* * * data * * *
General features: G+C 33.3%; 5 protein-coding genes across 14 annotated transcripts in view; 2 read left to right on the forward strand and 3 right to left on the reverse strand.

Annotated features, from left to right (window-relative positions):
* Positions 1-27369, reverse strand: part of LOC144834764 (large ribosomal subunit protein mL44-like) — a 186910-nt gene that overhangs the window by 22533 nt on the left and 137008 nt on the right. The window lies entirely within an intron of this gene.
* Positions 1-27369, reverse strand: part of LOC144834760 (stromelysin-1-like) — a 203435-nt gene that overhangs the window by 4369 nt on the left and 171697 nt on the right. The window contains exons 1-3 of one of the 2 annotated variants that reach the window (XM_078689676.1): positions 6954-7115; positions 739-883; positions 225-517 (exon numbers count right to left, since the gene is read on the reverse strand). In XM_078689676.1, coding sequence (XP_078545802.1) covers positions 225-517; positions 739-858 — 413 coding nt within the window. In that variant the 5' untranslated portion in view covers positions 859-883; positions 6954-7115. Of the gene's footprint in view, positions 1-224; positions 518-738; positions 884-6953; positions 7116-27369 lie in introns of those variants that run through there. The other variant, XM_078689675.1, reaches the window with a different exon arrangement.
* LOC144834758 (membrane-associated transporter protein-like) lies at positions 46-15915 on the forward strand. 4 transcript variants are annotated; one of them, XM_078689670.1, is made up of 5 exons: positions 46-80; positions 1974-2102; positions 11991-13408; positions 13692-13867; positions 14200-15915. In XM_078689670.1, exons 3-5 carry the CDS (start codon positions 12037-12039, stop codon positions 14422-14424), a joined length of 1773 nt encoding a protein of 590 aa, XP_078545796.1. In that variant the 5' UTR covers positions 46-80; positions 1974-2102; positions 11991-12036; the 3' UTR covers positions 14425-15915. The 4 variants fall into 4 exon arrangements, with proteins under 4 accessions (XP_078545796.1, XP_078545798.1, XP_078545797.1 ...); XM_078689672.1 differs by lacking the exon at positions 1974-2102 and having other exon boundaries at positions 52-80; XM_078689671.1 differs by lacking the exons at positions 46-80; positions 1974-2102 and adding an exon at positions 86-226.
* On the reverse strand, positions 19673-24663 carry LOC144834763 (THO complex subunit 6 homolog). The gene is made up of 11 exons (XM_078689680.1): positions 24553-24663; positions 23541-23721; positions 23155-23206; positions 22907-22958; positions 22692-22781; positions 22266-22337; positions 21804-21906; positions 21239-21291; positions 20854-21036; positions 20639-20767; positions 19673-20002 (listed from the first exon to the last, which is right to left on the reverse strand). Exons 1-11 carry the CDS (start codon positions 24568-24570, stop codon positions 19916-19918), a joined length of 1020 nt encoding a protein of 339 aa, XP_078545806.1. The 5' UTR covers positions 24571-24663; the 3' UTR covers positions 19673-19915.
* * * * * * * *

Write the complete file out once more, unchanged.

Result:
General features: G+C 33.3%; 5 protein-coding genes across 14 annotated transcripts in view; 2 read left to right on the forward strand and 3 right to left on the reverse strand.

Annotated features, from left to right (window-relative positions):
* Positions 1-27369, reverse strand: part of LOC144834764 (large ribosomal subunit protein mL44-like) — a 186910-nt gene that overhangs the window by 22533 nt on the left and 137008 nt on the right. The window lies entirely within an intron of this gene.
* Positions 1-27369, reverse strand: part of LOC144834760 (stromelysin-1-like) — a 203435-nt gene that overhangs the window by 4369 nt on the left and 171697 nt on the right. The window contains exons 1-3 of one of the 2 annotated variants that reach the window (XM_078689676.1): positions 6954-7115; positions 739-883; positions 225-517 (exon numbers count right to left, since the gene is read on the reverse strand). In XM_078689676.1, coding sequence (XP_078545802.1) covers positions 225-517; positions 739-858 — 413 coding nt within the window. In that variant the 5' untranslated portion in view covers positions 859-883; positions 6954-7115. Of the gene's footprint in view, positions 1-224; positions 518-738; positions 884-6953; positions 7116-27369 lie in introns of those variants that run through there. The other variant, XM_078689675.1, reaches the window with a different exon arrangement.
* LOC144834758 (membrane-associated transporter protein-like) lies at positions 46-15915 on the forward strand. 4 transcript variants are annotated; one of them, XM_078689670.1, is made up of 5 exons: positions 46-80; positions 1974-2102; positions 11991-13408; positions 13692-13867; positions 14200-15915. In XM_078689670.1, exons 3-5 carry the CDS (start codon positions 12037-12039, stop codon positions 14422-14424), a joined length of 1773 nt encoding a protein of 590 aa, XP_078545796.1. In that variant the 5' UTR covers positions 46-80; positions 1974-2102; positions 11991-12036; the 3' UTR covers positions 14425-15915. The 4 variants fall into 4 exon arrangements, with proteins under 4 accessions (XP_078545796.1, XP_078545798.1, XP_078545797.1 ...); XM_078689672.1 differs by lacking the exon at positions 1974-2102 and having other exon boundaries at positions 52-80; XM_078689671.1 differs by lacking the exons at positions 46-80; positions 1974-2102 and adding an exon at positions 86-226.
* On the reverse strand, positions 19673-24663 carry LOC144834763 (THO complex subunit 6 homolog). The gene is made up of 11 exons (XM_078689680.1): positions 24553-24663; positions 23541-23721; positions 23155-23206; positions 22907-22958; positions 22692-22781; positions 22266-22337; positions 21804-21906; positions 21239-21291; positions 20854-21036; positions 20639-20767; positions 19673-20002 (listed from the first exon to the last, which is right to left on the reverse strand). Exons 1-11 carry the CDS (start codon positions 24568-24570, stop codon positions 19916-19918), a joined length of 1020 nt encoding a protein of 339 aa, XP_078545806.1. The 5' UTR covers positions 24571-24663; the 3' UTR covers positions 19673-19915.